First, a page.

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Billy Gibbons Receives BMI Troubadour Award in Rocking Ceremony

Billy Gibbons Receives BMI Troubadour Award in Rocking Ceremony

Billy Gibbons and Keith Urban at BMI’s Troubador Awards ceremony on Monday night.

Guitarists Keith Urban, Christone “Kingfish” Ingram, Chris Isaak, Robert Earl Keen, Elle King, Tom Bukovac, and Guthrie Trapp performed in honor of the Rev. BFG in Nashville on Monday night, as his body of work was recognized.

NASHVILLE, TN — From 1967, when he founded Texas psychedelic rock band the Moving Sidewalks, to 2023—a span that includes 15 ZZ Top studio albums and three solo recordings—Billy Gibbons has written songs as indelible as the dirty tones of his revered 1959 Gibson Les Paul, Pearly Gates. Those songs, including “Jesus Just Left Chicago,” “La Grange,” “Tush,” “It’s Only Love,” “Cheap Sunglasses,” nearly every cut on 1983’s Eliminator album, and many more, earned Gibbons BMI’s prestigious Troubadour Award in a ceremony at the performing rights organization’s Music City headquarters on Monday night.


Rising blues star Christone “Kingfish” Ingram digs into his signature Tele as he delivers “Waitin’ for the Bus,” from the 1973 ZZ Top album, Tres Hombres.

The Troubadour Award, which has also been bestowed on John Hiatt, Lucinda Williams, John Prine, and Robert Earl Keen, recognizes songwriters who’ve made a profound impact on the creative community and who are substantially influential. At the private ceremony attended by many notable fellow guitarists, including Steve Cropper, John Oates, and Molly Tuttle, Gibbons was honored by a series of filmed and live testimonials, and, more vividly, by performances with a house band that included Nashville 6-string heroes Tom Bukovac and Guthrie Trapp.

Urban’s nuanced playing on “Rough Boy,” from ZZ Top’s 1986 album Afterburner, was one of the night’s highlights.

Performers included Keith Urban, who delivered a sensitive version of “Rough Boy,” replete with tightly controlled feedback melody lines; rising blues star Christone “Kingfish” Ingram, who tore up “Waitin’ for the Bus” on his signature Fender Tele; Chris Isaak singing “Sharp Dressed Man” while wearing the night’s spangliest Nudie-inspired suit; fellow Troubadour Keen, delivering “La Grange” (with especially ripping turns from Bukovac and Trapp); and Elle King singing “Gimme All Your Lovin’.” In typical Gibbons style, his acceptance speech, which focused on his more than four decades of visiting, playing, and songwriting in Nashville, also included references to gambling debts and sneaking beers while writing a tune for his wife’s teetotaling mother in Music City.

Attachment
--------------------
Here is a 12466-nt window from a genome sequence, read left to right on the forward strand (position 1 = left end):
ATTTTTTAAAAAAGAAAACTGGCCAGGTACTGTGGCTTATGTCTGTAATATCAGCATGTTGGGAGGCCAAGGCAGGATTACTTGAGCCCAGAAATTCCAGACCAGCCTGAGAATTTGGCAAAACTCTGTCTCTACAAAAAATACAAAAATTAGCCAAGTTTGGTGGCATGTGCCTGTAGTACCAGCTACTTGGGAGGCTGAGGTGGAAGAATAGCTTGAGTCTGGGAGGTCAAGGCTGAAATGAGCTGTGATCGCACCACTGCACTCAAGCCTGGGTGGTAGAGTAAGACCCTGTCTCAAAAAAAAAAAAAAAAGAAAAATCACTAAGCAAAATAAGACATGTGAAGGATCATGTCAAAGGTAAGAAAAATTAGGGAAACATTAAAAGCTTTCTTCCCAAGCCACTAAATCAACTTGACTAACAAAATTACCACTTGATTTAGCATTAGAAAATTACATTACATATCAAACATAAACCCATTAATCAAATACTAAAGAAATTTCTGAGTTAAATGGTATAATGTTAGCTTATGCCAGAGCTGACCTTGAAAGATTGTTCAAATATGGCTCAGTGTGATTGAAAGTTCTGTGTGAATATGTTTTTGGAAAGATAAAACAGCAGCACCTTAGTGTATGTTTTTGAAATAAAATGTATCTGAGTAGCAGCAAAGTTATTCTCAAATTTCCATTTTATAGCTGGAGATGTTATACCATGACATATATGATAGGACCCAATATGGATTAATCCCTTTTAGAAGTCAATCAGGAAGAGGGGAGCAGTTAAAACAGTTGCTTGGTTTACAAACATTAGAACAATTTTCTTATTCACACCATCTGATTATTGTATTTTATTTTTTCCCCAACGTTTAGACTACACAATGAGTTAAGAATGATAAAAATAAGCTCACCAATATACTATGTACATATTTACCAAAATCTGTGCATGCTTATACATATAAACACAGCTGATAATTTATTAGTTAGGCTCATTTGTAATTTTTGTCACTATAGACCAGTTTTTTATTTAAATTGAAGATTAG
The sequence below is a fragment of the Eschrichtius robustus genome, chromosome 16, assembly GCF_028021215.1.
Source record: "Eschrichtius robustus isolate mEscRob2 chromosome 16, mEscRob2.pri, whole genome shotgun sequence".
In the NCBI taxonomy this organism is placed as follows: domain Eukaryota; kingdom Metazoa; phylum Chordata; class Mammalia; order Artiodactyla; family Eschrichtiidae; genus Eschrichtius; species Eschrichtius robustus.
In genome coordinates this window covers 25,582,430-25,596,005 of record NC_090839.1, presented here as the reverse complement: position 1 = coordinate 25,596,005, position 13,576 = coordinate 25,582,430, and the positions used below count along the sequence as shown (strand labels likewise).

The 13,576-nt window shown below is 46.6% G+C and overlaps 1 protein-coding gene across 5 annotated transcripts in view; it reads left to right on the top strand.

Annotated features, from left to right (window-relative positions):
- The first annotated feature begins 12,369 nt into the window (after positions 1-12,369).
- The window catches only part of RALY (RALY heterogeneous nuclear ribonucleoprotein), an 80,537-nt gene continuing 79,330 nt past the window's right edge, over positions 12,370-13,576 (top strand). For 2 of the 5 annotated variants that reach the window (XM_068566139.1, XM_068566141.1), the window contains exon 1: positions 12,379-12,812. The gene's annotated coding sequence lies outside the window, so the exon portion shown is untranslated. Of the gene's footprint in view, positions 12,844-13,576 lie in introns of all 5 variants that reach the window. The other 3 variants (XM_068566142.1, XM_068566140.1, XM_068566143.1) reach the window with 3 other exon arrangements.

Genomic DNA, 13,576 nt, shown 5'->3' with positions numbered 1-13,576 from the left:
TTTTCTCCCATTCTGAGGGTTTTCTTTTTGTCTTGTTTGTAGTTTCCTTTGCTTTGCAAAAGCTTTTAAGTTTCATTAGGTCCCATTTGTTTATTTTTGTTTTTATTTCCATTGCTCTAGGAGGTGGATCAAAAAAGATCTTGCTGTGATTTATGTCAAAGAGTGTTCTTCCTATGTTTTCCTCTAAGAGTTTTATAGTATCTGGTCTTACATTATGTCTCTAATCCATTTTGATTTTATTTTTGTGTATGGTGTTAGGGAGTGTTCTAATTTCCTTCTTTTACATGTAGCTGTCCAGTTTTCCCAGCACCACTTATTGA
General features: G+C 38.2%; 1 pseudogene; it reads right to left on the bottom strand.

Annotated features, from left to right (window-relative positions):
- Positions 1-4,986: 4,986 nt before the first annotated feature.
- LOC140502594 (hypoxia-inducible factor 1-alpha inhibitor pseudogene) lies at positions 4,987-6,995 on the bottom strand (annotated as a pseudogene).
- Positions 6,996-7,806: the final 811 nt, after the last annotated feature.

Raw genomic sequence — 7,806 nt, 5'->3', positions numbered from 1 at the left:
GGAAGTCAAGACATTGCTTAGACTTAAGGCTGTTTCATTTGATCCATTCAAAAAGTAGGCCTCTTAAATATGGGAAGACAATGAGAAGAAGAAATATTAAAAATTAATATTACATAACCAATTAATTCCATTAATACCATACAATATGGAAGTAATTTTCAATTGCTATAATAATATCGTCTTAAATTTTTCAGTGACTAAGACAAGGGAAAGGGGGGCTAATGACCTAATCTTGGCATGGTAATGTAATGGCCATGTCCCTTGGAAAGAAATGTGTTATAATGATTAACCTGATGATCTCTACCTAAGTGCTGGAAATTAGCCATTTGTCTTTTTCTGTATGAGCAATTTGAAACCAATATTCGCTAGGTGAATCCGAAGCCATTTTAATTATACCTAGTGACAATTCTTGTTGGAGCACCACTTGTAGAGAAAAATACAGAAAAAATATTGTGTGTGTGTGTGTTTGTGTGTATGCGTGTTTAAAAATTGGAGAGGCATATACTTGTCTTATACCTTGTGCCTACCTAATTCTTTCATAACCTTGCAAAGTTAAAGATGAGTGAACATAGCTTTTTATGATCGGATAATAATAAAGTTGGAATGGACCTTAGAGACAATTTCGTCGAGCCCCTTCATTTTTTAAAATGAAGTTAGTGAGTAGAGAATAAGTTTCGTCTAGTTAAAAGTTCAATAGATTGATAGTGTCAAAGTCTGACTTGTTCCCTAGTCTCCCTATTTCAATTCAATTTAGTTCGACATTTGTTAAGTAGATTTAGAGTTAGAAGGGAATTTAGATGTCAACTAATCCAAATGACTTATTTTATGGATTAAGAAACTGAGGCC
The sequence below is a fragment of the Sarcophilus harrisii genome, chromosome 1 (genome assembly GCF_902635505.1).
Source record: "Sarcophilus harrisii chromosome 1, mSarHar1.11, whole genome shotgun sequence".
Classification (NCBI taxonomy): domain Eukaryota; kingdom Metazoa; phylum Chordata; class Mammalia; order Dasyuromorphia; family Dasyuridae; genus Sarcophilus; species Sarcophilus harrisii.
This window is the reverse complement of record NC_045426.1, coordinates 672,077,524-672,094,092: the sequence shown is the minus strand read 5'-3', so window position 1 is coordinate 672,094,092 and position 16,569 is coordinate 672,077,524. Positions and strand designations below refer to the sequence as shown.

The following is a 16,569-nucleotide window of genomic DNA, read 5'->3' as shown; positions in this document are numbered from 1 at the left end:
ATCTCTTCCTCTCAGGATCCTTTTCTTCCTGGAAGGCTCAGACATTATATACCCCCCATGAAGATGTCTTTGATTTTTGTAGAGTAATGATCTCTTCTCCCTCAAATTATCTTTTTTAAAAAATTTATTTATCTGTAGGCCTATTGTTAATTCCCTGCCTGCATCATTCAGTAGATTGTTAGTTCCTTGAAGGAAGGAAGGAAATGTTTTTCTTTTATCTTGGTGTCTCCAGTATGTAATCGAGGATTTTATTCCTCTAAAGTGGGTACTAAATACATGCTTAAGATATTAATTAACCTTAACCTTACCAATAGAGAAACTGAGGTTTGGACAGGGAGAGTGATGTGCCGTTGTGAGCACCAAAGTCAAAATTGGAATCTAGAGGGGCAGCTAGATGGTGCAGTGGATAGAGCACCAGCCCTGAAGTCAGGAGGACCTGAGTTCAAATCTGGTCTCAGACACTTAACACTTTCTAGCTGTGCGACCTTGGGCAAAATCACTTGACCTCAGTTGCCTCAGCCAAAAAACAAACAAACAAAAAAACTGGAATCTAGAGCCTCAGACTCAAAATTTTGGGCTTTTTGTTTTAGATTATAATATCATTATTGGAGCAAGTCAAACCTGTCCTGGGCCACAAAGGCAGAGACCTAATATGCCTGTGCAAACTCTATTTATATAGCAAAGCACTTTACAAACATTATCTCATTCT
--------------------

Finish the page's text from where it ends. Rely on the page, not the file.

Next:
On her new record with her trio, Molly Miller executes a live-feeling work of structural harmony that mirrors her busy life.

Photo by Anna Azarov

The accomplished guitarist and teacher’s new record, like her lifestyle, is taut and exciting—no more, and certainly no less, than is needed.

Molly Miller, a self-described “high-energy person,” is fully charged by the crack of dawn. When Ischeduled our interview, she opted for the very first slot available—8:30 a.m.—just before her 10 a.m. tennis match!

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George Benson’s Dreams Do Come True: When George Benson Meets Robert Farnonwas recorded in 1989. The collaboration came about after Quincy Jones told the guitarist that Farnon was “the greatest arranger in all the world.”

Photo by Matt Furman

The jazz-guitar master and pop superstar opens up the archive to release 1989’s Dreams Do Come True: When George Benson Meets Robert Farnon, and he promises more fresh collab tracks are on the way.

“Like everything in life, there’s always more to be discovered,”George Benson writes in the liner notes to his new archival release, Dreams Do Come True: When George Benson Meets Robert Farnon. He’s talking about meeting Farnon—the arranger, conductor, and composer with credits alongside Frank Sinatra, Tony Bennett, and Vera Lynn, among many others, plus a host of soundtracks—after Quincy Jones told the guitarist he was “the greatest arranger in all the world.”

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The new Jimi Hendrix documentary chronicles the conceptualization and construction of the legendary musician’s recording studio in Manhattan that opened less than a month before his untimely death in 1970. Watch the trailer now.

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Rivolta Guitars' Sferata | PG Plays
Rivolta Guitars' Sferata | PG Plays

PG contributor Tom Butwin dives into the Rivolta Sferata, part of the exciting new Forma series. Designed by Dennis Fano and crafted in Korea, the Sferata stands out with its lightweight simaruba wood construction and set-neck design for incredible playability.

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